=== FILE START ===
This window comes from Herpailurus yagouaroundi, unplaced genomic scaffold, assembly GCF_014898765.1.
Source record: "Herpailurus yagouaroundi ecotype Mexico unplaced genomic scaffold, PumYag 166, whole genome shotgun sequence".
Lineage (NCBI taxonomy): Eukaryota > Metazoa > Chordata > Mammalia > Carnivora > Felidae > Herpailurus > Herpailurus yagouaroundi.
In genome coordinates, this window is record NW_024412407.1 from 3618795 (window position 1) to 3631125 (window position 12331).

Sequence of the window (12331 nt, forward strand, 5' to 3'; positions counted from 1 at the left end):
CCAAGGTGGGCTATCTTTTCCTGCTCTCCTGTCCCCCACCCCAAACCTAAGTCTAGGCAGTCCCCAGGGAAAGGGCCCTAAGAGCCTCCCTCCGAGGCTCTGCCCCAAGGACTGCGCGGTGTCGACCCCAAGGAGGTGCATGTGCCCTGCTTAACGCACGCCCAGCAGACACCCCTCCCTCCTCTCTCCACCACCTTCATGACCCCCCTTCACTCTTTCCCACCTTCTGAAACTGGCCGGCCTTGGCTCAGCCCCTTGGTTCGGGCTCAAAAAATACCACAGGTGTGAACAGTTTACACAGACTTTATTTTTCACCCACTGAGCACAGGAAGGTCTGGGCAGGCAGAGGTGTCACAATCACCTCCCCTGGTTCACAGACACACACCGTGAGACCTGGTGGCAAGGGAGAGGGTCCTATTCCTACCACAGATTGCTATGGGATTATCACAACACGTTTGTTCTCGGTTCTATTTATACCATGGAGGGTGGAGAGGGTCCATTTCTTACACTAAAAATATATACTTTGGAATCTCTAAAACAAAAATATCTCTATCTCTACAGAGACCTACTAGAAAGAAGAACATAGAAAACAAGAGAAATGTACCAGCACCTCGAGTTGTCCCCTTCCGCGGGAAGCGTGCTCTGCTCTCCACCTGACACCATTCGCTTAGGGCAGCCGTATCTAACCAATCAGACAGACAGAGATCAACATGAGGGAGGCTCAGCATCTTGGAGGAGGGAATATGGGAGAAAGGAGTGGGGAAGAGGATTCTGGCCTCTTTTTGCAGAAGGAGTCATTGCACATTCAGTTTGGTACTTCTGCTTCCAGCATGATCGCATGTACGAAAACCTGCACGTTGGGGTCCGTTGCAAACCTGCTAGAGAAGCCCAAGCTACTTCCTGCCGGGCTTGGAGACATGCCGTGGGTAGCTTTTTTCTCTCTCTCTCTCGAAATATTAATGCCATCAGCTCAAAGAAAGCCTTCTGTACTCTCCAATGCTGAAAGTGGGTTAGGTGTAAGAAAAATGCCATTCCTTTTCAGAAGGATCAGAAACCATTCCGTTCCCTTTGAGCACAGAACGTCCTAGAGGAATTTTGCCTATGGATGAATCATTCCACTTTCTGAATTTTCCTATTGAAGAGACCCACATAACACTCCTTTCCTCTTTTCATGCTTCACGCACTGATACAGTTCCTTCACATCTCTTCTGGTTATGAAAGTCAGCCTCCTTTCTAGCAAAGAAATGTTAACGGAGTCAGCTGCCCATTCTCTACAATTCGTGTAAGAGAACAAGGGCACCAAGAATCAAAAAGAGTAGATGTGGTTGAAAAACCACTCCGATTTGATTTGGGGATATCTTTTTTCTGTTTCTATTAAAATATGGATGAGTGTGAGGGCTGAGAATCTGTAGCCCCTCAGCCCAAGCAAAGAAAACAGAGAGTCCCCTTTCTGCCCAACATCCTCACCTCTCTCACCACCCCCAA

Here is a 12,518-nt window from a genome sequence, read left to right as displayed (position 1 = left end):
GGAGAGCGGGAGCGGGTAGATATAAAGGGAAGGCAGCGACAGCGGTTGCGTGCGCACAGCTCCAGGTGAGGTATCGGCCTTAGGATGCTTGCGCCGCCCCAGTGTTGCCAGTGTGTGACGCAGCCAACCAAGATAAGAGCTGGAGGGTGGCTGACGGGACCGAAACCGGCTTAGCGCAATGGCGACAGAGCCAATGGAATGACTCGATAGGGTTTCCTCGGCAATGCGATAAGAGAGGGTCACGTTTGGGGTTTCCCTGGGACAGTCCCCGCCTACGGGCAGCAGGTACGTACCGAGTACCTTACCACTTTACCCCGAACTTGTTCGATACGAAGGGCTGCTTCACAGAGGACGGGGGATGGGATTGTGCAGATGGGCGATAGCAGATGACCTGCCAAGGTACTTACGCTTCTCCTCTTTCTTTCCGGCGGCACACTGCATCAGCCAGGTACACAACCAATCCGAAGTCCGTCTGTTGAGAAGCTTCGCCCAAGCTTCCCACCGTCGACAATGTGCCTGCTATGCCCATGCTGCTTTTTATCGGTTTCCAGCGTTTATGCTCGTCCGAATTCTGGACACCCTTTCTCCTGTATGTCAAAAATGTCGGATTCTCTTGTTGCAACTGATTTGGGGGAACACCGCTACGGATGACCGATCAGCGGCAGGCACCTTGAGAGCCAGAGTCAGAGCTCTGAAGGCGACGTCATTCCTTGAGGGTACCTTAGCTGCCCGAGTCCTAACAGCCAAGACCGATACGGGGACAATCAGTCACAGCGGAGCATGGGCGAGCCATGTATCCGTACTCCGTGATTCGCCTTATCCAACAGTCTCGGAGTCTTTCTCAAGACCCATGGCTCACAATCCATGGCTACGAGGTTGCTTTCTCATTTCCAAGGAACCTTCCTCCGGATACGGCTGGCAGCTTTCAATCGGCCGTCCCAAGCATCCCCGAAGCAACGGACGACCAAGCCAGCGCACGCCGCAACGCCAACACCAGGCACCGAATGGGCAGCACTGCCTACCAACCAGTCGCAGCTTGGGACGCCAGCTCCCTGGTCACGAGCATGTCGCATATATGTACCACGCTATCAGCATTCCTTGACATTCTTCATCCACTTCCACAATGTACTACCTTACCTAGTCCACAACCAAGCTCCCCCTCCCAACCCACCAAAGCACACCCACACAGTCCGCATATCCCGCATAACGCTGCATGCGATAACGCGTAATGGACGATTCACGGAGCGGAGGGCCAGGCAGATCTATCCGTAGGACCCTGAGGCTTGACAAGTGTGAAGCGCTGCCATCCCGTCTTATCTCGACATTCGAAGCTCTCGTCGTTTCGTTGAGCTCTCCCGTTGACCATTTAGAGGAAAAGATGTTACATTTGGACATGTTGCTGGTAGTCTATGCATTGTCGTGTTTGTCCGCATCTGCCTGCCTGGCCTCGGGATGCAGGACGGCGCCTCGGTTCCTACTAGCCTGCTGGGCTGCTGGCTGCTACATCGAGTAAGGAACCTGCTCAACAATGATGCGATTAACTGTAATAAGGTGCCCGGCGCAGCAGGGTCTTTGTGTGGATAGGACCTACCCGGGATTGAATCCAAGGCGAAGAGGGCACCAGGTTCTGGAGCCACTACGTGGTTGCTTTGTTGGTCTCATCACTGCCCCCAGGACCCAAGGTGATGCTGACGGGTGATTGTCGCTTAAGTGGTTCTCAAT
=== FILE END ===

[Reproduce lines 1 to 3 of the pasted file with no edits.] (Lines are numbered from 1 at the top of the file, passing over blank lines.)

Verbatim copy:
This window comes from Herpailurus yagouaroundi, unplaced genomic scaffold, assembly GCF_014898765.1.
Source record: "Herpailurus yagouaroundi ecotype Mexico unplaced genomic scaffold, PumYag 166, whole genome shotgun sequence".
Lineage (NCBI taxonomy): Eukaryota > Metazoa > Chordata > Mammalia > Carnivora > Felidae > Herpailurus > Herpailurus yagouaroundi.